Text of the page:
At this point last year, I wanted to write a book. A novel. The amount of words and time and frustration didn’t matter. I wanted to write a novel, and that was all there was to it. I wrote. And I wrote. I signed up for NaNoWriMo and I won. 50,000 words later, I had a “You Have Successfully Won NaNoWriMo” certificate and 50,000 really shitty words. Half of the novel was forced, half of the novel was boring, and I’m pretty sure one or two scenes had been written in twice.
To say I was disappointed was an understatement. I put on my happy face for my friends and family and I told them of my success. “50,000 words? Wow. That’s awesome,” I would hear. I would smile and say thank you, but in my mind all I could think was that I had failed. There really isn’t anything like that kind of disappointment. You win, but you don’t really win.
So, I took a break from writing and threw myself whole-heartedly into teaching. I spent more time than ever planning because I didn’t want to think about all the time I could have been writing. I also began reading a lot more. I’ve always been an avid reader, but I branched out of my Young Adult (YA) and classics comfort zone and read some adult books. I began following my old writing professors on goodreads and reading what they were reading. I don’t think I realized it, but all year the books I was reading were preparing me for this summer.
A little over a week ago, it hit me. I was ready to write again. Fortunately for me though, I learned that I shouldn’t just start out with a novel. I had to find my voice. So I went in search of a book to help me along on this journey; a book that could give me just a little bit of structure. I walked out of the 90 degree weather and into Barnes and Noble, grabbed my tall soy latte, no foam, and sat in the aisle with books on writing. I pulled about twelve books off the shelf and read the introduction to each one of them. I ranked them in order of helpfulness and type. Slowly, I began putting books back on the shelf (where I found them, of course) until only one remained: One Year to a Writing Life by Susan M. Tiberghien.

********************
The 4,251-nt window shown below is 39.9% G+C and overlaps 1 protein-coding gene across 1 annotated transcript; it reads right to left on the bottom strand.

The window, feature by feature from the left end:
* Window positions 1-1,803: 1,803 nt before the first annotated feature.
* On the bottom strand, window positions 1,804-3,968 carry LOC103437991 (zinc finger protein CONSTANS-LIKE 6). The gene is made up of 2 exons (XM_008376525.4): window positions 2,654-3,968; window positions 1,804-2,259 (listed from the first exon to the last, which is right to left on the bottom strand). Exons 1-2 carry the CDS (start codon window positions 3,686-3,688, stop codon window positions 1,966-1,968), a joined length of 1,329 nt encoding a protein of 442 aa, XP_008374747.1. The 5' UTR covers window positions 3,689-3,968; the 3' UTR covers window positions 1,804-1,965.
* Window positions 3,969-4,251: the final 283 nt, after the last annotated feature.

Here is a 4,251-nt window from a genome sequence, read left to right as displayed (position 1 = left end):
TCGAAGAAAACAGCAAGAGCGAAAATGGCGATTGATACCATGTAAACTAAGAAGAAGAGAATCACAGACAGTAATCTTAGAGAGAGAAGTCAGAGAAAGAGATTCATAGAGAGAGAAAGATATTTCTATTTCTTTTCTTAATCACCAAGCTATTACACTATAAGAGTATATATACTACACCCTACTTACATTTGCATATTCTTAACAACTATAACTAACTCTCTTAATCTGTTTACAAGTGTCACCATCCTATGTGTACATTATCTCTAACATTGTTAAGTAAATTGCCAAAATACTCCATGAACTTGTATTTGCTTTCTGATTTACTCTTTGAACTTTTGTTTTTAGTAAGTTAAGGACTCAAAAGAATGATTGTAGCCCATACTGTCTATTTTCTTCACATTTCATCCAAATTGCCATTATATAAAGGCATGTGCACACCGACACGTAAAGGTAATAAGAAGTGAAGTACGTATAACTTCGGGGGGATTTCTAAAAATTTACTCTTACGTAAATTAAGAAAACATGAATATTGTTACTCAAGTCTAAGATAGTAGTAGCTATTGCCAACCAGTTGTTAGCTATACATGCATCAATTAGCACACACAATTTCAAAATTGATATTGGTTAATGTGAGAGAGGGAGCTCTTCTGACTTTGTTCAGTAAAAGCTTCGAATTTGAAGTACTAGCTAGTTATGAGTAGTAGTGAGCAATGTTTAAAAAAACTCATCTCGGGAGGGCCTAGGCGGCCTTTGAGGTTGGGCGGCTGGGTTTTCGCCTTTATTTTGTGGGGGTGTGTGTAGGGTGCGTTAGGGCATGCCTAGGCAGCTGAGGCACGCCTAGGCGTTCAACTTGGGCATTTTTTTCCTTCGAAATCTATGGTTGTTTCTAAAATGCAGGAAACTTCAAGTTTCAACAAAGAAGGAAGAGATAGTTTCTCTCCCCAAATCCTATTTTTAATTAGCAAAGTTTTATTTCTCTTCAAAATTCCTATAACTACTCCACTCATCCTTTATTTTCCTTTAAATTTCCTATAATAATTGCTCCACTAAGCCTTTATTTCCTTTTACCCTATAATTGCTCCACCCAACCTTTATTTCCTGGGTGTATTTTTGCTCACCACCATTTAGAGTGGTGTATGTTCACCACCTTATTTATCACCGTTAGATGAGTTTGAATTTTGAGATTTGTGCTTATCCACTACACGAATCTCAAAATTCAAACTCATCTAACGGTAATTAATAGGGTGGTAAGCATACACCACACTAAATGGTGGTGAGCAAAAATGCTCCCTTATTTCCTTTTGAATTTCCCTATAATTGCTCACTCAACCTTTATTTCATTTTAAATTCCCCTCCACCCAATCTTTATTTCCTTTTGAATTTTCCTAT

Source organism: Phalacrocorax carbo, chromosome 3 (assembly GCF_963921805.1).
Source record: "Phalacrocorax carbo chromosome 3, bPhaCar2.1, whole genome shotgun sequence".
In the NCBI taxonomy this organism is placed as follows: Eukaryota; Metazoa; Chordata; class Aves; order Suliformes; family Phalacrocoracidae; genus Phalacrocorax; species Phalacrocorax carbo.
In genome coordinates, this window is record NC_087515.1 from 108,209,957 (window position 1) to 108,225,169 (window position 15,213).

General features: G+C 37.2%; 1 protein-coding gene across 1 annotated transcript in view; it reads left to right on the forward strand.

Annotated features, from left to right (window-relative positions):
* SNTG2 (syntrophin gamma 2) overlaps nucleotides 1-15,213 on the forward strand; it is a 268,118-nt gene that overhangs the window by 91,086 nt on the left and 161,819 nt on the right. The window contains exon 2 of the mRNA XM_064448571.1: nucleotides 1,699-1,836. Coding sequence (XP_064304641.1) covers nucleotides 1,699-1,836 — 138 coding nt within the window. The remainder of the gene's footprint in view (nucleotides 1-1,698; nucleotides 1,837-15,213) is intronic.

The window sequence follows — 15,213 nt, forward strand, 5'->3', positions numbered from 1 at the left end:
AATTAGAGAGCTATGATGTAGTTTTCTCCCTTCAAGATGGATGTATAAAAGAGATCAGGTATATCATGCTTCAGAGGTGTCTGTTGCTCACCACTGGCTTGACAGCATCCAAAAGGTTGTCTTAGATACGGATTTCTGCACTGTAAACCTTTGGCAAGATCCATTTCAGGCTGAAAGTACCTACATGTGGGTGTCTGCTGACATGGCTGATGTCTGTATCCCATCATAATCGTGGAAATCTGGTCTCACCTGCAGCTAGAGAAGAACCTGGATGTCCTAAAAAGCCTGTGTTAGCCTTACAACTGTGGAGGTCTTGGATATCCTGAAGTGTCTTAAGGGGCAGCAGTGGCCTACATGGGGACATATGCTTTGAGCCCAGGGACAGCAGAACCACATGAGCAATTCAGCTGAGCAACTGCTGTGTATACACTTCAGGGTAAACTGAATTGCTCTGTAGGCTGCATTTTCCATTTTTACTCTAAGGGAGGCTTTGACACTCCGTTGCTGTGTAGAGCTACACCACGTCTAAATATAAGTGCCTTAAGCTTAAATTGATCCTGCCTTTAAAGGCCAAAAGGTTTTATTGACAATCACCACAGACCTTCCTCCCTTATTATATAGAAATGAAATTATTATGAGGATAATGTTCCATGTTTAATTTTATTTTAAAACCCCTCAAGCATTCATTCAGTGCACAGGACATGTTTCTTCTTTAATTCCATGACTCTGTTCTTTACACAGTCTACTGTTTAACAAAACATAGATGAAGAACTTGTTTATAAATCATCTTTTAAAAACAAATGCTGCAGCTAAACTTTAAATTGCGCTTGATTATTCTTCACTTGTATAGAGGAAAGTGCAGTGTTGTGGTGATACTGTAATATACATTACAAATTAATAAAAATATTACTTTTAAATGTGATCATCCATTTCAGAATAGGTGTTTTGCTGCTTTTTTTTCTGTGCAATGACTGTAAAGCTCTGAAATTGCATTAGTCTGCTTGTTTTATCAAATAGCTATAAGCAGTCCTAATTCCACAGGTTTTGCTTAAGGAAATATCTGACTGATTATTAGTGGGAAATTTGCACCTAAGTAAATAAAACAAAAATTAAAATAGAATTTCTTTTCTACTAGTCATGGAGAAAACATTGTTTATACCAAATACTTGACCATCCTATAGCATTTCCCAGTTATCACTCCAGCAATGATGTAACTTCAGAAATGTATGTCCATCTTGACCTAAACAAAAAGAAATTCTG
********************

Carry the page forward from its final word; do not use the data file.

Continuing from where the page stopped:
Her introduction made me think of writing as it should be, without a real end in sight, writing as discovery, as craft. I felt drawn to this book because I believe that a writing life is “a life that slows down to touch each moment, a life that deepens from an inner source” (xvii). That’s the kind of writing life that I want: the kind that is solely about the writing, not the profit to be gained from the writing. Not the novel at the end but the process that takes you there.
It’s been about a week and I have completed all of the activities in Chapter 1. I’m trying to slow down and savor the moments. I’m journaling every morning when I wake up, and I’m trying to journal at night before falling asleep. I’m writing to write, to explore, to learn. I’m writing for myself, not for those around me.
After several months off, I’m definitely rusty. That’s okay because I’m finding my stride as we speak.